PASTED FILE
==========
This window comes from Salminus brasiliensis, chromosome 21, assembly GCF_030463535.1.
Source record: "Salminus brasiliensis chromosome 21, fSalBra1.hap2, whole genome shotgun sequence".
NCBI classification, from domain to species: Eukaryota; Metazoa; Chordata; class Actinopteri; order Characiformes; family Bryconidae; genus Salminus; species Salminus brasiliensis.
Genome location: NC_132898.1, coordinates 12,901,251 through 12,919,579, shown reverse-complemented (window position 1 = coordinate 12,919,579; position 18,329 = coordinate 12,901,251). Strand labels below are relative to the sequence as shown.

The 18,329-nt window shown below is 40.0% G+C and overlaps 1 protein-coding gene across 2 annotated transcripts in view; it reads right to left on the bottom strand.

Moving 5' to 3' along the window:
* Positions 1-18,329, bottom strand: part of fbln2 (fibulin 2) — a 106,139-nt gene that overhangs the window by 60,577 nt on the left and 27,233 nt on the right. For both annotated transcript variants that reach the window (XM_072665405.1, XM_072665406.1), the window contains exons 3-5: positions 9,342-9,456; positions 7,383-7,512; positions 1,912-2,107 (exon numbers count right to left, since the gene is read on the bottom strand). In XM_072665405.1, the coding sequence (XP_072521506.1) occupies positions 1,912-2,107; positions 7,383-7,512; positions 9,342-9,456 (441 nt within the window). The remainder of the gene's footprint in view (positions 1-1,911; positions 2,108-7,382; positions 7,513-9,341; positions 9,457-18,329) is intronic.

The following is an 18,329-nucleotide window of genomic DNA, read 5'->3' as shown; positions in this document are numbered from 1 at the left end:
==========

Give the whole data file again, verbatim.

This window comes from Salminus brasiliensis, chromosome 21, assembly GCF_030463535.1.
Source record: "Salminus brasiliensis chromosome 21, fSalBra1.hap2, whole genome shotgun sequence".
NCBI classification, from domain to species: Eukaryota; Metazoa; Chordata; class Actinopteri; order Characiformes; family Bryconidae; genus Salminus; species Salminus brasiliensis.
Genome location: NC_132898.1, coordinates 12,901,251 through 12,919,579, shown reverse-complemented (window position 1 = coordinate 12,919,579; position 18,329 = coordinate 12,901,251). Strand labels below are relative to the sequence as shown.

The 18,329-nt window shown below is 40.0% G+C and overlaps 1 protein-coding gene across 2 annotated transcripts in view; it reads right to left on the bottom strand.

Moving 5' to 3' along the window:
* Positions 1-18,329, bottom strand: part of fbln2 (fibulin 2) — a 106,139-nt gene that overhangs the window by 60,577 nt on the left and 27,233 nt on the right. For both annotated transcript variants that reach the window (XM_072665405.1, XM_072665406.1), the window contains exons 3-5: positions 9,342-9,456; positions 7,383-7,512; positions 1,912-2,107 (exon numbers count right to left, since the gene is read on the bottom strand). In XM_072665405.1, the coding sequence (XP_072521506.1) occupies positions 1,912-2,107; positions 7,383-7,512; positions 9,342-9,456 (441 nt within the window). The remainder of the gene's footprint in view (positions 1-1,911; positions 2,108-7,382; positions 7,513-9,341; positions 9,457-18,329) is intronic.

The following is an 18,329-nucleotide window of genomic DNA, read 5'->3' as shown; positions in this document are numbered from 1 at the left end: